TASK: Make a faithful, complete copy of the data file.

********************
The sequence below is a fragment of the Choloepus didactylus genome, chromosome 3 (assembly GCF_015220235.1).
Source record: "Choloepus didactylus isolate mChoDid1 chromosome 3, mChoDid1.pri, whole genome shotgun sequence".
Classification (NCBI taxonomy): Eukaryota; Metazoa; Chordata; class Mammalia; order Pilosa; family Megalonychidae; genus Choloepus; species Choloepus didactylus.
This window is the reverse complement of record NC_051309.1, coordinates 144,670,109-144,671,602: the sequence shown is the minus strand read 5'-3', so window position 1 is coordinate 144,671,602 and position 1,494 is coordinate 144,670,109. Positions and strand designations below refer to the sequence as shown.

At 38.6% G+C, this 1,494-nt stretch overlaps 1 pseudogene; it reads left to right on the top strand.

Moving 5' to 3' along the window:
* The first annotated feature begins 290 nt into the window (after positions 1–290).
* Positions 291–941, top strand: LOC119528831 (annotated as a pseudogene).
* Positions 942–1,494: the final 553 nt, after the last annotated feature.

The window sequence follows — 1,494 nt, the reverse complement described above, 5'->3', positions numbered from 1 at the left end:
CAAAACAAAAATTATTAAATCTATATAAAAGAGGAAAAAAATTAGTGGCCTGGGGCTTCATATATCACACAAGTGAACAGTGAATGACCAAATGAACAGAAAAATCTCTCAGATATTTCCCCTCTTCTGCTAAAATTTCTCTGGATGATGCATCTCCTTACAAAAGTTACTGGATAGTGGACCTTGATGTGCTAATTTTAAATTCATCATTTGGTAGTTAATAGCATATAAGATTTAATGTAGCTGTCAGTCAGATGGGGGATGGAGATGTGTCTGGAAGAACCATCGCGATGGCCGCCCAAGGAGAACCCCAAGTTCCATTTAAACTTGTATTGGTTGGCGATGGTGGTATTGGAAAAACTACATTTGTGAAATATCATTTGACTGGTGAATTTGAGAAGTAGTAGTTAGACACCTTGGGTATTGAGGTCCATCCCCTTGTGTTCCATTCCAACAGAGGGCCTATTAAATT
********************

The sequence below is a fragment of the Choloepus didactylus genome, chromosome 3 (assembly GCF_015220235.1).
Source record: "Choloepus didactylus isolate mChoDid1 chromosome 3, mChoDid1.pri, whole genome shotgun sequence".
Classification (NCBI taxonomy): Eukaryota; Metazoa; Chordata; class Mammalia; order Pilosa; family Megalonychidae; genus Choloepus; species Choloepus didactylus.
This window is the reverse complement of record NC_051309.1, coordinates 144,670,109-144,671,602: the sequence shown is the minus strand read 5'-3', so window position 1 is coordinate 144,671,602 and position 1,494 is coordinate 144,670,109. Positions and strand designations below refer to the sequence as shown.

At 38.6% G+C, this 1,494-nt stretch overlaps 1 pseudogene; it reads left to right on the top strand.

Moving 5' to 3' along the window:
* The first annotated feature begins 290 nt into the window (after positions 1–290).
* Positions 291–941, top strand: LOC119528831 (annotated as a pseudogene).
* Positions 942–1,494: the final 553 nt, after the last annotated feature.

The window sequence follows — 1,494 nt, the reverse complement described above, 5'->3', positions numbered from 1 at the left end:
CAAAACAAAAATTATTAAATCTATATAAAAGAGGAAAAAAATTAGTGGCCTGGGGCTTCATATATCACACAAGTGAACAGTGAATGACCAAATGAACAGAAAAATCTCTCAGATATTTCCCCTCTTCTGCTAAAATTTCTCTGGATGATGCATCTCCTTACAAAAGTTACTGGATAGTGGACCTTGATGTGCTAATTTTAAATTCATCATTTGGTAGTTAATAGCATATAAGATTTAATGTAGCTGTCAGTCAGATGGGGGATGGAGATGTGTCTGGAAGAACCATCGCGATGGCCGCCCAAGGAGAACCCCAAGTTCCATTTAAACTTGTATTGGTTGGCGATGGTGGTATTGGAAAAACTACATTTGTGAAATATCATTTGACTGGTGAATTTGAGAAGTAGTAGTTAGACACCTTGGGTATTGAGGTCCATCCCCTTGTGTTCCATTCCAACAGAGGGCCTATTAAATT